Guidebook: Printing dissertationsWhen a dissertation is nearly completed, the great questions of printing occur. Often combined with a irritatingly definite period.
At this very point this little guidebook is supposed to join in and help, it contains a cross section of dialogues we've had with our customers throughout the years, so it contains answers to the customarily asked questions.
B/w and colour printOur filecheck displays amount and number of counted coloured pages in a template file. Since coloured prints are clearly more expensive than b/w prints, sometimes it is thought a bit longer about having some pages containing pigment printed black and white.
This is done very easily by switching to complete b/w mode, maybe with a coloured title page only. However, if this is also considered for enclosed pages, it is absolutely recommended to convert these pages into greyscale already in the original file. Mostly concerned are included graphics, converting the colour depth to grey scale via 'edit' function of every customary graphical software will do. This applies particularly for scans, they often contain pigments invisible to the naked eye.
Of course it is also possible to deliver the corresponding page numbers (always use the internal page number at the lower screen of the pdf-file, not the paging of the document, please) requesting rededication, but at this point usually so much extra handling time is needed that this marginalises the cost saving. To make things worse, it is no longer possible to print by the pile, which has a negative effect on the concision of the resulting print sets.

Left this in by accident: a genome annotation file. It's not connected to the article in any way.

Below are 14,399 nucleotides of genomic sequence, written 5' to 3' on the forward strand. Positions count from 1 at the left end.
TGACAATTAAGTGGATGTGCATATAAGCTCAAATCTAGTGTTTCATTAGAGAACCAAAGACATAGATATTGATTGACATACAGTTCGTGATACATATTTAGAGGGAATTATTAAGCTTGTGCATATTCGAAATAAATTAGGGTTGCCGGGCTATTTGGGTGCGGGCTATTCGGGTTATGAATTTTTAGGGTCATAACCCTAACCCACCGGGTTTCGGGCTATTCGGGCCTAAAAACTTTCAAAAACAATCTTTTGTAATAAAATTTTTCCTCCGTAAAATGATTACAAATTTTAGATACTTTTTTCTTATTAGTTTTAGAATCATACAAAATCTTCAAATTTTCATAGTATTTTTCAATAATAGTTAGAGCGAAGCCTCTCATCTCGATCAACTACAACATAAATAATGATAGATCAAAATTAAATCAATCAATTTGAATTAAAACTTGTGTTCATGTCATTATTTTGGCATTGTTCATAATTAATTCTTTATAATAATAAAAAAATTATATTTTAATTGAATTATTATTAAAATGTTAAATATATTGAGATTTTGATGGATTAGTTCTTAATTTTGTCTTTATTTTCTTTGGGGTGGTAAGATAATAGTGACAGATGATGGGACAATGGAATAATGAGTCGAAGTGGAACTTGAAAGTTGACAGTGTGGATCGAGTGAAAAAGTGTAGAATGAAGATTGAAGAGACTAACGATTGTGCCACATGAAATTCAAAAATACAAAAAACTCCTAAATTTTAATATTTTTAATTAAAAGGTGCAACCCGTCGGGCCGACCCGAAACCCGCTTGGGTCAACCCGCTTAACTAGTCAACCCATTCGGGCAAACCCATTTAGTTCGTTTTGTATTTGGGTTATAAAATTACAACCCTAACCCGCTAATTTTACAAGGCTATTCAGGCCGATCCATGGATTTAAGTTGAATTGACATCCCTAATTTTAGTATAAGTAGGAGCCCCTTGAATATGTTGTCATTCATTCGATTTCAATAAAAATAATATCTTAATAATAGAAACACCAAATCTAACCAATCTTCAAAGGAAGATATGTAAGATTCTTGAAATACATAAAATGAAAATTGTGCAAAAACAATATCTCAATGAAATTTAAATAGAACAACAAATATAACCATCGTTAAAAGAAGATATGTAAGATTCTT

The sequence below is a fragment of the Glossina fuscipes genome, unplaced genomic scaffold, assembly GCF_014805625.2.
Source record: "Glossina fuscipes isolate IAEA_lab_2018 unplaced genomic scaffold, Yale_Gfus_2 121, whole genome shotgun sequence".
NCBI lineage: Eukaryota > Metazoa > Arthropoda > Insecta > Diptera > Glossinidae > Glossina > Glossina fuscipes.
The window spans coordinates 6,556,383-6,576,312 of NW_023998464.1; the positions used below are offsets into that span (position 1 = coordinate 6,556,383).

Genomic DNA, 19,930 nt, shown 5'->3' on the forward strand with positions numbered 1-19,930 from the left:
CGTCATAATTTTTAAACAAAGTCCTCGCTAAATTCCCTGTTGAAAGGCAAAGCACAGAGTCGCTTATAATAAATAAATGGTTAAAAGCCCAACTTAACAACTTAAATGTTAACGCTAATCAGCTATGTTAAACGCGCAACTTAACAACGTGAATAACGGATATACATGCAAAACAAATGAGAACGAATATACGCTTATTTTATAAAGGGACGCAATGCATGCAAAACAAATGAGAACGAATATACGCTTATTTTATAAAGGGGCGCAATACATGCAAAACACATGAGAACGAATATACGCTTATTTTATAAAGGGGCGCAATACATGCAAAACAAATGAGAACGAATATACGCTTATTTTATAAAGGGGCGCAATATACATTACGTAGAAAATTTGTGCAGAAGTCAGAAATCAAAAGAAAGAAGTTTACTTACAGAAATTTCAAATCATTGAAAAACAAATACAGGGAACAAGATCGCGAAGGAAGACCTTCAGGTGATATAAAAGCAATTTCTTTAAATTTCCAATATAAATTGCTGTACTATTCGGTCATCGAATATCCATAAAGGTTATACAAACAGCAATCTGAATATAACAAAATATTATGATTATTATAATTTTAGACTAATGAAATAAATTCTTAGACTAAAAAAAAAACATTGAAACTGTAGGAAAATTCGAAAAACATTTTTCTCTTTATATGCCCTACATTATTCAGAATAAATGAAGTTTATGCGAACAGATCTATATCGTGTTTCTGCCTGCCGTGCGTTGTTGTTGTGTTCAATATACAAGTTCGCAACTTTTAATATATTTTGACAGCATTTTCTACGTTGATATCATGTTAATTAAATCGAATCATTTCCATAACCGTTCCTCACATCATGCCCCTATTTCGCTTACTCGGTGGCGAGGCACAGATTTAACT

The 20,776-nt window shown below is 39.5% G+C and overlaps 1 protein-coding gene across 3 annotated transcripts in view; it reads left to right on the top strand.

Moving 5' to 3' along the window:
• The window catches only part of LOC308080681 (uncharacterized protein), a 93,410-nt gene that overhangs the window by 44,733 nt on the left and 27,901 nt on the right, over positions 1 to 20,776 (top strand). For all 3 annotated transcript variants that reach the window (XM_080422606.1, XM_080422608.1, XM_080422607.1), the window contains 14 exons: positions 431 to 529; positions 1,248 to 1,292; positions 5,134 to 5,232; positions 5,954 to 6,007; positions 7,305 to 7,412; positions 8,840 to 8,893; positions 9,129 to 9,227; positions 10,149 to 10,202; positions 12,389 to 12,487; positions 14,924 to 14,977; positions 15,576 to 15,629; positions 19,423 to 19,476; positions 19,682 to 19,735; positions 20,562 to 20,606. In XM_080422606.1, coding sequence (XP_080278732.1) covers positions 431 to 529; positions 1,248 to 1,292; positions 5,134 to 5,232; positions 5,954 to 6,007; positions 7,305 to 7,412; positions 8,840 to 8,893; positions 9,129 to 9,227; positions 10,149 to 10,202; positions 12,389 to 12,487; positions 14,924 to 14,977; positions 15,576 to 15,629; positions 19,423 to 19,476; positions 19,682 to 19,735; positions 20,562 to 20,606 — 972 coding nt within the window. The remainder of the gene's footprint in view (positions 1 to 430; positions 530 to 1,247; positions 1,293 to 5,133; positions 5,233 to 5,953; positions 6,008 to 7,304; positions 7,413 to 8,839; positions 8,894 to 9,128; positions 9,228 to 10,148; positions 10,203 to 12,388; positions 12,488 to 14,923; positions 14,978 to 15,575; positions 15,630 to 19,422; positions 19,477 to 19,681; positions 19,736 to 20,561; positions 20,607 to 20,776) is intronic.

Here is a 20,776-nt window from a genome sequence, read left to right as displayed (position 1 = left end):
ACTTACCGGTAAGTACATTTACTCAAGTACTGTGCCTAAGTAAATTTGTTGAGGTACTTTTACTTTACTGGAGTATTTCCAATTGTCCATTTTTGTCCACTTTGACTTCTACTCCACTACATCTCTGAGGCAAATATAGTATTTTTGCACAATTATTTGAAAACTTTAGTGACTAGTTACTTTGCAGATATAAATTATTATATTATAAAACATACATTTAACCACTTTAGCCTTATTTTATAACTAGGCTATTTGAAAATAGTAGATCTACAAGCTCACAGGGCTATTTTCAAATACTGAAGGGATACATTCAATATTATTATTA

Single- or both-sided printingSometimes already external forces like the capacity of the chosen binding type or requirements of the examination authority lead to both-sided printing.
A further consideration might be the price of 100g or 120g paper, though paper usually has a weak effect on the total.
Single-sided printing ist standard, we don't have an explanation for this, maybe the reason can be found in the following paragraph.
If you want to choose both-sided printing, you should mention that already from the start. Most word-processing programs offer this mode already at document setup and thereby decrease author's worries, a subsequent modification usually doesn't run without loss.
Of particular importance is the right-placed paging, this is simplified by page numbers positioned in the center.
The predetermined margin left blank always has to be placed on the right side.
Page adjustmentOur standard is printing with page adjustment.
Background: Printing always spares a framing blank margin of a few millimeters (otherwise toner powder would be thrown into the machine). Printing without page adjustment could cause cropped elements near this edge.
Using page adjustment the page is scaled down to about 97% before printing, so content is complete extant at any rate.
In case printing without page adjustment should be necessary, please inform us.
Blank pagesEspecially in case of both-sided, but also of one-sided printing applies: If a page is to be left blank (often necessary in both-sided printing in order to let the next chapter start on the right), it has to be an integrated blank page in the document. Usually there's an extra function for preventing a paging of these pages.
Standard in dissertation printing is a coated 100g paper. Coating compacts the surface in order to gain a very fine and clear print image, worth considering especially concerning graphics.
Printing without graphics can also get along with our 80g paper, which due to its high fibre density haptically hardly differs from 100g paper. Also the degree of whiteness is nearly identical. Since the surface isn't coated accessorily, prints fray a little bit more, which is less noticeable on font than on graphics.
120g paper is the Porsche among document printing paper, something impressing. In order to guarantee an optimal print image, the surface is coated, similar to 100g paper, but thanks to the 1.2-fold thickness it seems even whiter. The 100g paper is opaque too, but if you test one of it lying on another plain and another one on a printed sheet, the one on the printed sheet (or one with a printed back side) will seem a bit greyish. This effect is avoided with 120g paper.